Kerry Smith quits as UKIP parliamentary candidate
Kerry Smith has resigned as a UKIP prospective parliamentary candidate after apologising for offensive remarks he made in a phone call.
He was selected to fight the South Basildon and East Thurrock seat after ex-Tory MP Neil Hamilton pulled out.
In a recording obtained by the Mail On Sunday, Mr Smith made offensive remarks about gay people, other UKIP members and Chigwell in Essex.
He later issued a "wholehearted and unreserved apology".
UKIP leader Nigel Farage told BBC News that Mr Smith had resigned "by mutual consent", and described his behaviour as "loutish and wholly inappropriate".
He said UKIP had had "great difficulty" with the Basildon selection, adding: "The party has got to grip this and sort it out, in short order".
Mr Farage also said UKIP's national executive committee had the power to impose a candidate if it wanted.
UKIP hopes to make a serious challenge for the South Basildon and East Thurrock seat in the forthcoming general election, in which it is seeking to win a handful of seats and potentially hold the balance of power.
But Mr Smith's resignation, four days after he was re-adopted as a candidate, capped a week of negative headlines for the party.
Mr Hamilton pulled out of contention for the seat amid questions raised by the party over his expenses while another candidate, Natasha Bolter, withdrew amid an investigation into allegations she made against Mr Bird, whose job is to vet election candidates.
Following his resignation on Sunday, Mr Smith said in a statement: "I want the best for South Basildon and Thurrock and I want to see the real issues discussed that touch the lives of people.
"Therefore I have chosen to resign so that UKIP can win this seat next May."
Analysis by political editor Nick Robinson
A parliamentary candidate resigns having tried blaming his racist comments on taking painkillers.
This comes days after an alleged sex scandal at UKIP Head Office in which the party's chief executive did - or did not - sleep with another candidate.
Meantime a wealthy donor is said to be threatening to stop funding the party if his friend doesn't get a seat. You may think that UKIP's week of bad headlines is just a diverting soap opera.
You may think it simply shows the growing pains of Britain's fastest growing political force. You may think it has no significance at all. If so, you'd be wrong.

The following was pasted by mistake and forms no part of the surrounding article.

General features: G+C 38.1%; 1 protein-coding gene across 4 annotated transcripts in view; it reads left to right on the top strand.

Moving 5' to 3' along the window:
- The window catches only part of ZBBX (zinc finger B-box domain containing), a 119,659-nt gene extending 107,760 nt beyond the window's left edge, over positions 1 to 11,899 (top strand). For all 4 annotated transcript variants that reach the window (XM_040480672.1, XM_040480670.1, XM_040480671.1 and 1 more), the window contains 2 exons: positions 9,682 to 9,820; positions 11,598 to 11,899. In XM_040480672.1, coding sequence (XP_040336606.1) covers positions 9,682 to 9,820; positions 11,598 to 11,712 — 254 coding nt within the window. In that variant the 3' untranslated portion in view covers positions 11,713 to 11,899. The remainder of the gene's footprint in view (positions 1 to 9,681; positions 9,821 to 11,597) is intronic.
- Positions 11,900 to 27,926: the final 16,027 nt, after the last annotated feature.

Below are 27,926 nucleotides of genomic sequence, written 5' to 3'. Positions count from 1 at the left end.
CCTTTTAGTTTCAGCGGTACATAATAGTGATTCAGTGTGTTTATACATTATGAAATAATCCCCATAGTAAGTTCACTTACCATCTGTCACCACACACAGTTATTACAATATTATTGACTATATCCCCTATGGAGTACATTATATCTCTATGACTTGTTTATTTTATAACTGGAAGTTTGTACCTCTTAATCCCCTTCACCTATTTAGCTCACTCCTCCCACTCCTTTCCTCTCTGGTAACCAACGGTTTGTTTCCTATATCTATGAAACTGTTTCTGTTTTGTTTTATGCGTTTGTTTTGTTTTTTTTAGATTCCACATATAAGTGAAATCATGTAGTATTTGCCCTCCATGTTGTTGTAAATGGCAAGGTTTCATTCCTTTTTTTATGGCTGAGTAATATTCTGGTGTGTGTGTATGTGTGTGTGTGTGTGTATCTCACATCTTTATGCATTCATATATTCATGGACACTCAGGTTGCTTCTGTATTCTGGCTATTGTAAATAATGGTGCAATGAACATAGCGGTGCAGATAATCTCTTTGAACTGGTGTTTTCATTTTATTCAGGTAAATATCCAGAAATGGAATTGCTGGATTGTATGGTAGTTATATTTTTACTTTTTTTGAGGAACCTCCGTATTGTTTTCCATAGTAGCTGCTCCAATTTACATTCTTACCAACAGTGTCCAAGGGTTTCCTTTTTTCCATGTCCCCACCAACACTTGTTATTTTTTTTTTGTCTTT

During the recorded conversation, Mr Smith talks about UKIP's lesbian, gay, bisexual and transgender (LGBT) group. He can be heard jokingly referring to it as BLT UKIP, and adds "what the old poofter groups call themselves".
He jokes about "shooting peasants" from the Essex town of Chigwell and supporting "a peasant's hunt through Chigwell village".
A UKIP spokesman confirmed to the BBC that Mr Smith had apologised to Mr Farage for allegations made against him during the phone call - which Mr Smith has since retracted.
UKIP MEP Steven Woolfe, the party's immigration spokesman, said that "racist and homophobic language" would not be tolerated.
"When there is someone who has come out and expressed these type of views, which I abhor and dislike intensely, we have acted rapidly and we have got them out," he told Radio 4's Today programme.
UKIP's candidates, he claimed, were "ordinary people" who did not have the media training that their political rivals had and sometimes had to be "guided".
But he insisted the way the party was dealing with problems as they arose showed how it had matured.
"What we have seen over the last ten days is that UKIP has grown up rather dramatically," he added.
Mr Smith stood for UKIP in the Basildon seat in 2010, where he came fourth behind the Conservatives, Labour and the Lib Dems.
But the party now regards the seat as one that it could possibly win and the selection process is now likely to be re-opened.
After Mr Hamilton withdrew his candidacy for the Basildon seat earlier this week, Channel 4 reported seeing a letter from UKIP's finance committee querying expenses claims made by him.
Mr Hamilton, UKIP's deputy chairman, said his decision to withdraw from the Basildon selection process was nothing to do with expenses, but that it was a UKIP "dirty trick" to stitch him up.